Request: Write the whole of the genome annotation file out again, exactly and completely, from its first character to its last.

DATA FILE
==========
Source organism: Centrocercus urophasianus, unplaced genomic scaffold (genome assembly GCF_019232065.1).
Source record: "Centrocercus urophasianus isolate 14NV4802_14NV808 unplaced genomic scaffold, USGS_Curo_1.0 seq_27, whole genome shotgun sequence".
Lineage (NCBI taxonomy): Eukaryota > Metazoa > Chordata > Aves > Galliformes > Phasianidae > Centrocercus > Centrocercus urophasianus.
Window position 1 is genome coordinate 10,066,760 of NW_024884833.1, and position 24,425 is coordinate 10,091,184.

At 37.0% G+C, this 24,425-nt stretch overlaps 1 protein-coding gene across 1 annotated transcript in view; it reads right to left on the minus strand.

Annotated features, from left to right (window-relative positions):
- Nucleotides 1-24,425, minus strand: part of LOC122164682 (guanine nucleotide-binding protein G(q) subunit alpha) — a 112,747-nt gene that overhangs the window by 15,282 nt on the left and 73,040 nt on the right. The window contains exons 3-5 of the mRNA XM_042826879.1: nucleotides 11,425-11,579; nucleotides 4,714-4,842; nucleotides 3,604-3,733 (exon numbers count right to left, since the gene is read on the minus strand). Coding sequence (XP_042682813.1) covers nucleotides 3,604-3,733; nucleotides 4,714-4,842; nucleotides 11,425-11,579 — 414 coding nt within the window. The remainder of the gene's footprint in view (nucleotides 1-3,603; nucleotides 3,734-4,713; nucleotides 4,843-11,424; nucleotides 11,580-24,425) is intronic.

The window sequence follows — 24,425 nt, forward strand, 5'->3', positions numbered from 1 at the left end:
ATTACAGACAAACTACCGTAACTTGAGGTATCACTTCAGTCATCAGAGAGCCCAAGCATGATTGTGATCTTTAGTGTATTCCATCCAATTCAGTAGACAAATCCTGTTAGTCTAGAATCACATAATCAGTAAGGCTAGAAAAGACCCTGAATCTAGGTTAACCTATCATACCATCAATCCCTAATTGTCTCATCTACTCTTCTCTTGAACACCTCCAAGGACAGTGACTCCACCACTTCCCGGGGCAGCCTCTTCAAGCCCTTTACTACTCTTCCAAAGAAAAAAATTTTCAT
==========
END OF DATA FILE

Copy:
Source organism: Centrocercus urophasianus, unplaced genomic scaffold (genome assembly GCF_019232065.1).
Source record: "Centrocercus urophasianus isolate 14NV4802_14NV808 unplaced genomic scaffold, USGS_Curo_1.0 seq_27, whole genome shotgun sequence".
Lineage (NCBI taxonomy): Eukaryota > Metazoa > Chordata > Aves > Galliformes > Phasianidae > Centrocercus > Centrocercus urophasianus.
Window position 1 is genome coordinate 10,066,760 of NW_024884833.1, and position 24,425 is coordinate 10,091,184.

At 37.0% G+C, this 24,425-nt stretch overlaps 1 protein-coding gene across 1 annotated transcript in view; it reads right to left on the minus strand.

Annotated features, from left to right (window-relative positions):
- Nucleotides 1-24,425, minus strand: part of LOC122164682 (guanine nucleotide-binding protein G(q) subunit alpha) — a 112,747-nt gene that overhangs the window by 15,282 nt on the left and 73,040 nt on the right. The window contains exons 3-5 of the mRNA XM_042826879.1: nucleotides 11,425-11,579; nucleotides 4,714-4,842; nucleotides 3,604-3,733 (exon numbers count right to left, since the gene is read on the minus strand). Coding sequence (XP_042682813.1) covers nucleotides 3,604-3,733; nucleotides 4,714-4,842; nucleotides 11,425-11,579 — 414 coding nt within the window. The remainder of the gene's footprint in view (nucleotides 1-3,603; nucleotides 3,734-4,713; nucleotides 4,843-11,424; nucleotides 11,580-24,425) is intronic.

The window sequence follows — 24,425 nt, forward strand, 5'->3', positions numbered from 1 at the left end:
ATTACAGACAAACTACCGTAACTTGAGGTATCACTTCAGTCATCAGAGAGCCCAAGCATGATTGTGATCTTTAGTGTATTCCATCCAATTCAGTAGACAAATCCTGTTAGTCTAGAATCACATAATCAGTAAGGCTAGAAAAGACCCTGAATCTAGGTTAACCTATCATACCATCAATCCCTAATTGTCTCATCTACTCTTCTCTTGAACACCTCCAAGGACAGTGACTCCACCACTTCCCGGGGCAGCCTCTTCAAGCCCTTTACTACTCTTCCAAAGAAAAAAATTTTCAT